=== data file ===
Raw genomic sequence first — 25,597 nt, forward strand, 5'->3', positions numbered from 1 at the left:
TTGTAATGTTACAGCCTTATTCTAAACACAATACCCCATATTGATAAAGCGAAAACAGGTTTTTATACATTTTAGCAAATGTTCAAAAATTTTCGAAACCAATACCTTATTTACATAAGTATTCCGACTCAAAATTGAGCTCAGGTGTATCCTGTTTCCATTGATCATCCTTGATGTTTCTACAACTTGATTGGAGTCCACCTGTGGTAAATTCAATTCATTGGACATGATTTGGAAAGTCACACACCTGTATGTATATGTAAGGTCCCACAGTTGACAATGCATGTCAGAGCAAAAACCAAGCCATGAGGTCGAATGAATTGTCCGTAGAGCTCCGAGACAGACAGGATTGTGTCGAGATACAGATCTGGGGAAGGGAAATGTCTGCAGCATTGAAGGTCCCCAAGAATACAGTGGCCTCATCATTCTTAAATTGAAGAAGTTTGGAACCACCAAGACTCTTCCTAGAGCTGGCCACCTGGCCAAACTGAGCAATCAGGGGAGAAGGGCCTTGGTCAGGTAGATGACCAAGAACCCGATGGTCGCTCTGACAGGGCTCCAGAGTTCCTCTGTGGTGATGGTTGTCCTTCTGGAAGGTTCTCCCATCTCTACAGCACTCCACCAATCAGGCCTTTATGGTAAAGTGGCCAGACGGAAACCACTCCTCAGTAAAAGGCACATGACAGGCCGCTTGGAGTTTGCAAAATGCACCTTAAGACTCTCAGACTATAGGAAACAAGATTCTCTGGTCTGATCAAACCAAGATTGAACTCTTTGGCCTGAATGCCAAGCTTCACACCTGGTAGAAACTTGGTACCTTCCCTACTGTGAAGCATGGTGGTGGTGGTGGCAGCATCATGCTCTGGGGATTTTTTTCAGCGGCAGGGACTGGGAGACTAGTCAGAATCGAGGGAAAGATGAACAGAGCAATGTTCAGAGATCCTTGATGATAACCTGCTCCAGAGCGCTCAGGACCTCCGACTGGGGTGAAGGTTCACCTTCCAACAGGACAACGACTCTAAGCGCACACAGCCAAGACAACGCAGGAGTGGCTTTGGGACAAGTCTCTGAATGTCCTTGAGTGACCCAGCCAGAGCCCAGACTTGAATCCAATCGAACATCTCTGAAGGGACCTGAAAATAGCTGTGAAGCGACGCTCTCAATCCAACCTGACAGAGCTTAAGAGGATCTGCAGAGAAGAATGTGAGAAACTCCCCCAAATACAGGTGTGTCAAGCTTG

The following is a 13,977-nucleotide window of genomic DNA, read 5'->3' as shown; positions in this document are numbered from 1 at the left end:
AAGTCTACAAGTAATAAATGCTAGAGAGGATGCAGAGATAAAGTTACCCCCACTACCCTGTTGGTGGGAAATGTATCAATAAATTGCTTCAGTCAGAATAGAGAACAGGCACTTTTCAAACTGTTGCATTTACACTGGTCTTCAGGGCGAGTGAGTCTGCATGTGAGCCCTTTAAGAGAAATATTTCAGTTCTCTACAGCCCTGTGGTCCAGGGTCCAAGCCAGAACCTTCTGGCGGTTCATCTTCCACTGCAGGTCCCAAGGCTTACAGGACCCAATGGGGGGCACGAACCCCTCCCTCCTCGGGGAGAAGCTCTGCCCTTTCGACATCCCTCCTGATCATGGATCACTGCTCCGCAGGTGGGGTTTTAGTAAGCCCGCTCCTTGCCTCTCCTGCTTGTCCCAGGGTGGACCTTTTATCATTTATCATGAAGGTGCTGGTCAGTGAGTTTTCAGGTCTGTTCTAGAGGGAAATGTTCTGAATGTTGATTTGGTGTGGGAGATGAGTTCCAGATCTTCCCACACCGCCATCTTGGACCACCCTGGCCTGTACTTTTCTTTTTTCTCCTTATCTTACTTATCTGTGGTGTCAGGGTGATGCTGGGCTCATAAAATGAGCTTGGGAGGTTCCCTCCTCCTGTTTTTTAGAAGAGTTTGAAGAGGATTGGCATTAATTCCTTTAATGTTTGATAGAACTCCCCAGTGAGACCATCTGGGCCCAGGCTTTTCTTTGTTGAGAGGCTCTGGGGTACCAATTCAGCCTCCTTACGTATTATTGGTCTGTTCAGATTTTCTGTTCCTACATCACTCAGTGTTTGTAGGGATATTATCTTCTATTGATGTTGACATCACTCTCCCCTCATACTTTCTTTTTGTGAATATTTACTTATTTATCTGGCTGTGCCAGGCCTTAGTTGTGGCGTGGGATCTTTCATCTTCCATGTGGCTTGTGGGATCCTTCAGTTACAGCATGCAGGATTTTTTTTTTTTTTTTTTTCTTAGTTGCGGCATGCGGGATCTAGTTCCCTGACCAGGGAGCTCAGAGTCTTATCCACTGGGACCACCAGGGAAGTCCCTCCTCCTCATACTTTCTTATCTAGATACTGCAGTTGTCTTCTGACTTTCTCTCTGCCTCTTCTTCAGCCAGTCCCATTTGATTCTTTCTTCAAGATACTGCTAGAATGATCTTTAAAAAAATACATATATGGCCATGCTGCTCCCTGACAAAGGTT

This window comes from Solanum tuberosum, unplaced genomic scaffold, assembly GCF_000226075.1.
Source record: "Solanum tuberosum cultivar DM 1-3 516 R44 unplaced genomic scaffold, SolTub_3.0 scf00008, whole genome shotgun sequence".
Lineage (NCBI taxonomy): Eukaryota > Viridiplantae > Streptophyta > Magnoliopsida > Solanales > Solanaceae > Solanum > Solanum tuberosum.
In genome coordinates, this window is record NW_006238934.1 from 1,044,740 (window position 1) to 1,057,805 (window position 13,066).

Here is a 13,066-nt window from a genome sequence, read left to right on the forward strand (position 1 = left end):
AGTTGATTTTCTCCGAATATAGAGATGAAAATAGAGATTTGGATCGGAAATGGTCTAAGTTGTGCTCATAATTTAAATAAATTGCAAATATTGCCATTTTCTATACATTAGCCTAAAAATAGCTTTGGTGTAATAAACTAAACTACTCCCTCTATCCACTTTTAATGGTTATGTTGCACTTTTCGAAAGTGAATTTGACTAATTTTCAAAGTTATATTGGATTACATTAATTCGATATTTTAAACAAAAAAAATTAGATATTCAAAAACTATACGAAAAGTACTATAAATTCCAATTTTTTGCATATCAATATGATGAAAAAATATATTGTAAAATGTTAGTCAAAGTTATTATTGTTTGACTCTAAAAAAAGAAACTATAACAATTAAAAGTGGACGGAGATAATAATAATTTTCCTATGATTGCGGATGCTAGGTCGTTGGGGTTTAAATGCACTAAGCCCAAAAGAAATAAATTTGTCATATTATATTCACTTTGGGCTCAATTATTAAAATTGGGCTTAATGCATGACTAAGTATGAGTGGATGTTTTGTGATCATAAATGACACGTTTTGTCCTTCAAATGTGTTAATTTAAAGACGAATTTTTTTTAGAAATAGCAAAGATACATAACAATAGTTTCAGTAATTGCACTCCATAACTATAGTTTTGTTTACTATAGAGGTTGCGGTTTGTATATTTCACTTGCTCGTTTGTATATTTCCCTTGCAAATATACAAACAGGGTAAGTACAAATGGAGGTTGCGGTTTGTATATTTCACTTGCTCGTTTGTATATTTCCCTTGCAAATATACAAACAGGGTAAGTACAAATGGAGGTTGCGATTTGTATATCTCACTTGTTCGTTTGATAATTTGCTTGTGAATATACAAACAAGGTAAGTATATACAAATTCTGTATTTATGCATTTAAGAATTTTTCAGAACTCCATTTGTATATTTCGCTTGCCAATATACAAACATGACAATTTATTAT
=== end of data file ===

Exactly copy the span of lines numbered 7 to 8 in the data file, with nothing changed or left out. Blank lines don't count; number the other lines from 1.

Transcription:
Lineage (NCBI taxonomy): Eukaryota > Viridiplantae > Streptophyta > Magnoliopsida > Solanales > Solanaceae > Solanum > Solanum tuberosum.
In genome coordinates, this window is record NW_006238934.1 from 1,044,740 (window position 1) to 1,057,805 (window position 13,066).